The logic is rather simple. A high salt intake leads to higher water retention, which means a higher volume of the circulating blood. This puts stress on the blood vessels in the heart and increases kidney perfusion pressure. When the kidney perfusion pressure is increased, both the glomerular filtration rate and sodium excretion increase to restore the fluid balance in the body. When this doesn’t happen, hypertension builds up. Many research papers have also found that a high salt intake can cause a marked reduction in the endothelial nitric oxide (NO) which affects vascular dilation. A high salt intake affects the elasticity of arteries and stiffens them.


    The 2020 International Society of Hypertension Global Hypertension Practice Guidelines recommend reducing the quantity of salt added when cooking and at the table, and to avoid or limit the consumption of high salt containing foods, such as fast foods, soy sauce and processed food (including breads and cereals). They also recommend population-based efforts to reduce salt intake and encourage consumption of fresh vegetables and fruits.

    “To decrease the salt intake in food, prepare and eat foods without adding any of it, avoid taking processed foods and avoid table salt. The regular requirement of less than 5 gm sodium per day is fulfilled by a regular unsalted diet, hence there is no need to use additional salt during cooking,” says Dr Vijayvergia.

    Dr RK Jaswal, Head of Department and Director of Cardiology and Director, Cathlabs, Fortis Hospital Mohali, lists out addictive food items that we must avoid. “Just do away with pickles, papads, packed namkeen, chips, chutney, ready-made soups, canned food, pizzas, and preparations containing baking powder. Regular consumption of sugar-sweetened beverages should be discouraged. Weight reduction of 5.1 kg is associated with a fall in systolic BP of 4.4 mmHg and diastolic BP of 3.6 mmHg. Blood pressure can be treated without medicines by following a strict diet and exercise routine. Eat less, eat right, eat on time, walk a lot, sleep well and be happy,” he advises.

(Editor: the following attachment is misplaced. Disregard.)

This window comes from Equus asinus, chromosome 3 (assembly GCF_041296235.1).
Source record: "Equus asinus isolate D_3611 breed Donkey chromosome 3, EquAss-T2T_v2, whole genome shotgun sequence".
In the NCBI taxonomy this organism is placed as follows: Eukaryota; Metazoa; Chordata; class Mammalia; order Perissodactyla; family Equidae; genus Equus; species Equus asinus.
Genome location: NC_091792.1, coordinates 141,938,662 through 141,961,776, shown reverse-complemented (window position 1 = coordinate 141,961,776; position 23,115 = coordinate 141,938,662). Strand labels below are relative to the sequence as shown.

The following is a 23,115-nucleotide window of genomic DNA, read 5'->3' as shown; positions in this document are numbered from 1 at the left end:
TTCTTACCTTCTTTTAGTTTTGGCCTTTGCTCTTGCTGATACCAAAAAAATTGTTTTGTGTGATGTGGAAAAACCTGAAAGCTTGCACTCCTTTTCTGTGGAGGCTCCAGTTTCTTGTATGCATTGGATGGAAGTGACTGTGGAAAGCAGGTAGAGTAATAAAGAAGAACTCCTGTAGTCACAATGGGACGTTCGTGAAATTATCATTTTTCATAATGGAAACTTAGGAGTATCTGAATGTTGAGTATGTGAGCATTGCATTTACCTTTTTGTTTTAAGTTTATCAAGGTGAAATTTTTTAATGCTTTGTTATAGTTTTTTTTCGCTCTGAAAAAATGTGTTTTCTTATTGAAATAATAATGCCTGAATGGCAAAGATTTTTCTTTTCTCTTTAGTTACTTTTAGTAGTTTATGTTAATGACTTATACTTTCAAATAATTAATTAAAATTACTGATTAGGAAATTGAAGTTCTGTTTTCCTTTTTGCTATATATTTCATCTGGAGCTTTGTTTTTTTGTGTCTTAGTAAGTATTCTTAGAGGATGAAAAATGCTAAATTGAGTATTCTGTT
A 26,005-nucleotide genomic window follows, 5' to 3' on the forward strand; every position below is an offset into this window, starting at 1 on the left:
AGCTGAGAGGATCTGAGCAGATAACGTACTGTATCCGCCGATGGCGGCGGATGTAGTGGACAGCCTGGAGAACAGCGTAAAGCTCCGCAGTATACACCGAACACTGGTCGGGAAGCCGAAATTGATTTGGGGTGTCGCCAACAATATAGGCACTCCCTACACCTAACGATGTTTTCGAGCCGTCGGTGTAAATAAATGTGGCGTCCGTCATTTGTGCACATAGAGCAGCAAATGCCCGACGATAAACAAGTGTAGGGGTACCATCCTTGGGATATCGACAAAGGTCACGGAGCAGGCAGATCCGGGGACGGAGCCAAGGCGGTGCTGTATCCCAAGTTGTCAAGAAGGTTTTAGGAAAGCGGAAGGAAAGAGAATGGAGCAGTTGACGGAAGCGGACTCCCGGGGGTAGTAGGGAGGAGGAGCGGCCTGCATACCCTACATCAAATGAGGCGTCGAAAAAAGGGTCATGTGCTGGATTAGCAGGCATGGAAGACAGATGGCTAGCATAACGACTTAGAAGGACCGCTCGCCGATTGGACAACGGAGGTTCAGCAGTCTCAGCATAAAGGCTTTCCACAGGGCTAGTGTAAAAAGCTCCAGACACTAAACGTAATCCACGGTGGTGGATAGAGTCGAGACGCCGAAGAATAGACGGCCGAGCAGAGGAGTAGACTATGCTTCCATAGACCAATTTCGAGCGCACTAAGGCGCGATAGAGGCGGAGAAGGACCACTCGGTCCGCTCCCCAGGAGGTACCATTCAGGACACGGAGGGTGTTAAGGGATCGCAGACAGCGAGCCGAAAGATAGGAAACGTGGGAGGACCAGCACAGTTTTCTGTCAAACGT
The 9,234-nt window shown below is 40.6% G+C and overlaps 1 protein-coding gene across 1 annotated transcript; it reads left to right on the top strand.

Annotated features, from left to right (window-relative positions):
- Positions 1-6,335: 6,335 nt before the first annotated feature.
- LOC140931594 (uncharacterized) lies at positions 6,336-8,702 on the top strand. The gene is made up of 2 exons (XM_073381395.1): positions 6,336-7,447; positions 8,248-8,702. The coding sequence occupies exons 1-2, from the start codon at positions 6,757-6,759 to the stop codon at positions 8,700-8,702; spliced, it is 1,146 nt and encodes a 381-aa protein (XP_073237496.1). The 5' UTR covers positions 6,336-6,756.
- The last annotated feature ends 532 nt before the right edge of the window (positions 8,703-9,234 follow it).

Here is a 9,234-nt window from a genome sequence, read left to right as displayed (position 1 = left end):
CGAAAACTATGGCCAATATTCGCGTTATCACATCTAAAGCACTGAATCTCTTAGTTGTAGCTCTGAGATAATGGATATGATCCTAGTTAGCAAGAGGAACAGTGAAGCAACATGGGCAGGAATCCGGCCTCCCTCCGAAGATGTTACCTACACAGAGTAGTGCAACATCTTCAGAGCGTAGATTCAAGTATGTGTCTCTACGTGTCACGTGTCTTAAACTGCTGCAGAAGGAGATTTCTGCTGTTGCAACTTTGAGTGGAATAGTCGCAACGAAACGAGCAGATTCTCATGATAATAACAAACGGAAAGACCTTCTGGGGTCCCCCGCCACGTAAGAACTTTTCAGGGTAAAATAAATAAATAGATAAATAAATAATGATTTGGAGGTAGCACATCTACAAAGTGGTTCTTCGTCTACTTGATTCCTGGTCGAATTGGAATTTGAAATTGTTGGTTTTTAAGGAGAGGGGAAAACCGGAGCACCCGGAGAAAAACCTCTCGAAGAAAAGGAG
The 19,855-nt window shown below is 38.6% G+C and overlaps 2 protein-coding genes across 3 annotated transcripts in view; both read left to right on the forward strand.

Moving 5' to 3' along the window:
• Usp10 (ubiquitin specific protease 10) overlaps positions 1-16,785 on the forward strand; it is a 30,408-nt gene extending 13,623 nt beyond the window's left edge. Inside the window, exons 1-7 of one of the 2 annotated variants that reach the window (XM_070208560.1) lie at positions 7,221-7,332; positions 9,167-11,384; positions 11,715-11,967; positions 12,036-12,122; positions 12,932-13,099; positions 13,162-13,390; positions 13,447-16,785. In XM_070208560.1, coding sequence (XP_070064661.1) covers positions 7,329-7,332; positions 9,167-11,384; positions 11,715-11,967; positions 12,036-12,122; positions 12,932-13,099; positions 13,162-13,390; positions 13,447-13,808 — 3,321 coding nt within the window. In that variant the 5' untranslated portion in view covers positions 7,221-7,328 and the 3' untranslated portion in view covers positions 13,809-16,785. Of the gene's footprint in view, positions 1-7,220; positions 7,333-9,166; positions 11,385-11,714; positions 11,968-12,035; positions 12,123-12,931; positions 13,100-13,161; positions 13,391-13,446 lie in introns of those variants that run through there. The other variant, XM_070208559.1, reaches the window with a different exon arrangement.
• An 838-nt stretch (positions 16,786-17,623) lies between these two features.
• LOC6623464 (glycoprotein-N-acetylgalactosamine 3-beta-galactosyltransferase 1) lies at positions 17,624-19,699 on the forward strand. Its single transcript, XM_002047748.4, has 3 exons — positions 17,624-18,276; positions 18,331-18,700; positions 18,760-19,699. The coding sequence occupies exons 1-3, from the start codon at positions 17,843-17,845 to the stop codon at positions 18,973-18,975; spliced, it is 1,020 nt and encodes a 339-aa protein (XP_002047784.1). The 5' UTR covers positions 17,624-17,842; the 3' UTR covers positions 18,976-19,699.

It is, of course, difficult for individual patients to express their daily salt intake. According to the European Society of Cardiology, “Studies which measured 24-hour urinary sodium excretion and then related these findings to the self-reported salt intake of the individual patients found that there was an underestimation in self-reported sodium consumption due to the difficulty of quantifying salt content hidden in processed foods. In some reports, the degree of underestimation ranged between 29 per cent and 41 per cent.”


    Measurement of blood pressure, adds Dr Vijayvergiya, is the simpler way to prevent onset of hypertension and make dietary corrections early on. “Everyone should have his/her blood pressure measured once at the age of 18-20 years and then after every five years to make an early diagnosis.”

    WHO has proposed a plan of action to reduce salt intake globally by a relative 30 per cent by the year 2025. Can Indians make it by that deadline? Dr Aditya Vikram Ruia, interventional cardiologist, adds that the American Heart Association recommends no more than 2.3 gm of sodium (about one teaspoon of salt) per day, whereas the average Indian consumes around 10 gm of salt per day. “Weight control, abstinence from alcohol and cigarette smoking help to control hypertension but we need to immediately avoid foods with excessive salt,” he adds.